By Taryn Okuma –
In Spring 2015 I was scrolling through my Facebook feed and saw that John Tiedemann (a fellow UW-Madison alum) had shared a link for WRIT Large, a student publication from the Writing Program at the University of Denver. John is a teacher whom I’ve always admired and his enthusiasm for his students’ work piqued my curiosity, as did the photo thumbnail of the cover. It also caught my attention because it just seemed like such a cool way to showcase and celebrate student writing.
Extending the Reach of Student Writing Across Campus
At the time, I was just wrapping up the second year of directing the new Writing Center Undergraduate Tutor (WCUT) Program at Catholic University and was advising some of our tutors as they submitted their research projects for presentation at the National Conference on Peer Tutoring in Writing. The experience of working with students in the WCUT program was invigorating, in part because I otherwise was teaching undergraduate literature courses, very few of which required students to conduct independent research. Although I was theoretically aware of the astonishing variety and the high quality of undergraduate research being conducted across campus, I had little direct access to it when I was working primarily in the literature classroom. Mentoring tutors majoring in Psychology, History, Musical Theater, and Philosophy, among others, put me in contact and dialogue with students who were working not only on their Writing Center research, but their Junior and Senior thesis projects, Capstone papers, and more. My primarily theoretical understanding of student writing across the disciplines is one that I think many faculty members share here on campus and, I would imagine, at many other universities; outside of the writing classroom and the writing center, unless you teach in highly collaborative and interdisciplinary programs, it can be difficult to come into regular contact with student research outside of your home department. This is one of the many gifts of writing center work: teaching and tutoring in a writing center provides you with greater exposure to the writing culture at large. It is something that our undergraduate tutors and graduate instructors benefit from, and that my colleague Kevin Rulo (Director of the Writing Center) have worked hard to convey to faculty across campus. If only there were a way to make student writing and research more visible, to both students and faculty….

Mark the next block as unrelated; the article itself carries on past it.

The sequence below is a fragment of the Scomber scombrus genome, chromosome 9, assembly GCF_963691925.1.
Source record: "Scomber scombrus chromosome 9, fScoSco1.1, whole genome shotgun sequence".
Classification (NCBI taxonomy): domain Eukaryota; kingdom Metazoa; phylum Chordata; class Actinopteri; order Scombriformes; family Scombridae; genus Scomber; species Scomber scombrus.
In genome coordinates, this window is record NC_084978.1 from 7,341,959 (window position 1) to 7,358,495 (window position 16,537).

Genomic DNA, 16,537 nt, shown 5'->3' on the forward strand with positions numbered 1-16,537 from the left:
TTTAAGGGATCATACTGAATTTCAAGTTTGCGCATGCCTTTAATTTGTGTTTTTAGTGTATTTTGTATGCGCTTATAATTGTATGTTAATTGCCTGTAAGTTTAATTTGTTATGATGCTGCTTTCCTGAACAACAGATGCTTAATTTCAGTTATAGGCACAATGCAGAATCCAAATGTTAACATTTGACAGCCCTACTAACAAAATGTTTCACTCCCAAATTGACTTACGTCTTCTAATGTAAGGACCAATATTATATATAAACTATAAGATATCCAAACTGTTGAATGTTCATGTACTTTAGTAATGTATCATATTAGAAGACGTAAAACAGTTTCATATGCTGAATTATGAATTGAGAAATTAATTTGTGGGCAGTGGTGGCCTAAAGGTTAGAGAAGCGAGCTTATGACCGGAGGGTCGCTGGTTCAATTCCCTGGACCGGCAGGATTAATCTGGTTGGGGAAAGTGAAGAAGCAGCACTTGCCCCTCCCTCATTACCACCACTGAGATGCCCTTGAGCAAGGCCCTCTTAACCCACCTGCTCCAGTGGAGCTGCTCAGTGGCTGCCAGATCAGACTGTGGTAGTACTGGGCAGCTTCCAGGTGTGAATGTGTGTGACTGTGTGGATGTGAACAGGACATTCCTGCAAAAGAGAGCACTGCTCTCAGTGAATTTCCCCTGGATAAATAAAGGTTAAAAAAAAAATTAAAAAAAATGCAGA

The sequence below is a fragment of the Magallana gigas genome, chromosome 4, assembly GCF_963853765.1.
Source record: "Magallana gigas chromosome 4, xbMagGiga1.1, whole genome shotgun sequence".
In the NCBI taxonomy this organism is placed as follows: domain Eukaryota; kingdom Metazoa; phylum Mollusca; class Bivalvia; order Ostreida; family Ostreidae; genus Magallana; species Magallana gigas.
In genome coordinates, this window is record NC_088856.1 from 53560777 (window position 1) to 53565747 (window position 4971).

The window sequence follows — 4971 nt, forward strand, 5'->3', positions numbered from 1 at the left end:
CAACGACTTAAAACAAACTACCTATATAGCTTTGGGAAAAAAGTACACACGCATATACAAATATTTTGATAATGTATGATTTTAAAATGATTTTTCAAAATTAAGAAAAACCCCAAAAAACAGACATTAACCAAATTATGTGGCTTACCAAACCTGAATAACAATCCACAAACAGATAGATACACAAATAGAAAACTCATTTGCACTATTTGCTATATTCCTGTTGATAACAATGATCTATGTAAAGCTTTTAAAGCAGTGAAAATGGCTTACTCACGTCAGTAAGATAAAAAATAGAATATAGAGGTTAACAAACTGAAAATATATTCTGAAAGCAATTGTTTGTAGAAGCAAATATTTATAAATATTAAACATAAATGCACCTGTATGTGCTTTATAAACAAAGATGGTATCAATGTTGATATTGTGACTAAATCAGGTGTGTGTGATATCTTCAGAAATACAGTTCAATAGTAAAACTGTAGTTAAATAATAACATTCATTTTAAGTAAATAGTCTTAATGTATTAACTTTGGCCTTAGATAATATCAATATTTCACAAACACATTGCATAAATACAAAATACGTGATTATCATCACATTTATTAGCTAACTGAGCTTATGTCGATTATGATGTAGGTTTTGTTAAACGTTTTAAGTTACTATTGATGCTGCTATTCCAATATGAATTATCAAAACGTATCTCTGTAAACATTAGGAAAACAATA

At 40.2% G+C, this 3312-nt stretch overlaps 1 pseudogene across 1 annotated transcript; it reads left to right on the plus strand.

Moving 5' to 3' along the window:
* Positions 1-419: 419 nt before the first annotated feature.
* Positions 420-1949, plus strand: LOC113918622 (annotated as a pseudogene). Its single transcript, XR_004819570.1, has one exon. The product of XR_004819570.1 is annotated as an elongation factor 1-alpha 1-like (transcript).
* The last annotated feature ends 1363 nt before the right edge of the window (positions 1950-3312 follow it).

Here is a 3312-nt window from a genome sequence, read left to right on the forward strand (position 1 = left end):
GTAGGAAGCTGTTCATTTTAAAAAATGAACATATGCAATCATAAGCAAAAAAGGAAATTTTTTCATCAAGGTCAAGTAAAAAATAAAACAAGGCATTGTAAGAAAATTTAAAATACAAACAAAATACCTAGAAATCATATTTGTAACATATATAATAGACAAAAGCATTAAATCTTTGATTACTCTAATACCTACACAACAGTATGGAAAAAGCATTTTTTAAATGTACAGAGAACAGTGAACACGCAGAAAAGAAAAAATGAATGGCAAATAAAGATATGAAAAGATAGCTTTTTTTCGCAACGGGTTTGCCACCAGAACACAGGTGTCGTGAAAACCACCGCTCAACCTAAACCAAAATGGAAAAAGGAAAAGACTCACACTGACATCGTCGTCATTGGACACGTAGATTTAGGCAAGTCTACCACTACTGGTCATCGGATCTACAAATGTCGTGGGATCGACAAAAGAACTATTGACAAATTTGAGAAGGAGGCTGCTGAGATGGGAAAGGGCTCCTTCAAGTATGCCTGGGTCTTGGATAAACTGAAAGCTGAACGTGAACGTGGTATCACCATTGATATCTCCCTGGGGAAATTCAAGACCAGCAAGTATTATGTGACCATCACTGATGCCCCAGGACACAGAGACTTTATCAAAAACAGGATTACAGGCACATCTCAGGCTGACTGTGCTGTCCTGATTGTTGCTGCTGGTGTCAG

Reading through WRIT Large, I thought, “Why don’t we have something like this at Catholic?” The idea of a student publication showcasing student writing was extremely inspiring. I spent a few weeks doing some research into undergraduate writing magazines and research journals and ended up submitting a proposal for a multi-disciplinary undergraduate research journal in the humanities. Inventio: The Undergraduate Research Journal of The Catholic University of America is currently in its fourth year and, in my mind, it is another creative example of how writing centers can not only shape a university’s writing culture, but provide active leadership in its evolution and transformation.
Applying Writing Center Knowledge and Experience to a Student Publication
Obviously, Inventio exists because of institutional enthusiasm and support for its work, but it is also true that it materialized because of the relationships built through work in the writing center and, on a more fundamental level, as a result of my awareness of the gaps and the opportunities that exist in the university’s support for student writers. Time spent establishing working relationships with departments and programs across campus during my tenure as WC Director and then as I sought to recruit students for the WCUT Program made it clear to me that there were many stakeholders who would support such a publication. In terms of procuring content, working with the History Department, for example, to support their Junior and Senior seminars through the writing center exposed me to how well-trained their students are in conducting research, as well as the emphasis their faculty place on mastering the generic conventions of writing in their discipline. I also heard from WCUT fellows each year that one of the most rewarding things about working in the writing center was that it actually gave them the chance to read work from students outside of their major and that it was inspiring for them to see what other students were writing. However, not everyone can work in the writing center (though wouldn’t it be wonderful if they did?), and so student publications can be a great way to bring an experience of diverse student writing to readers and writers outside of the center.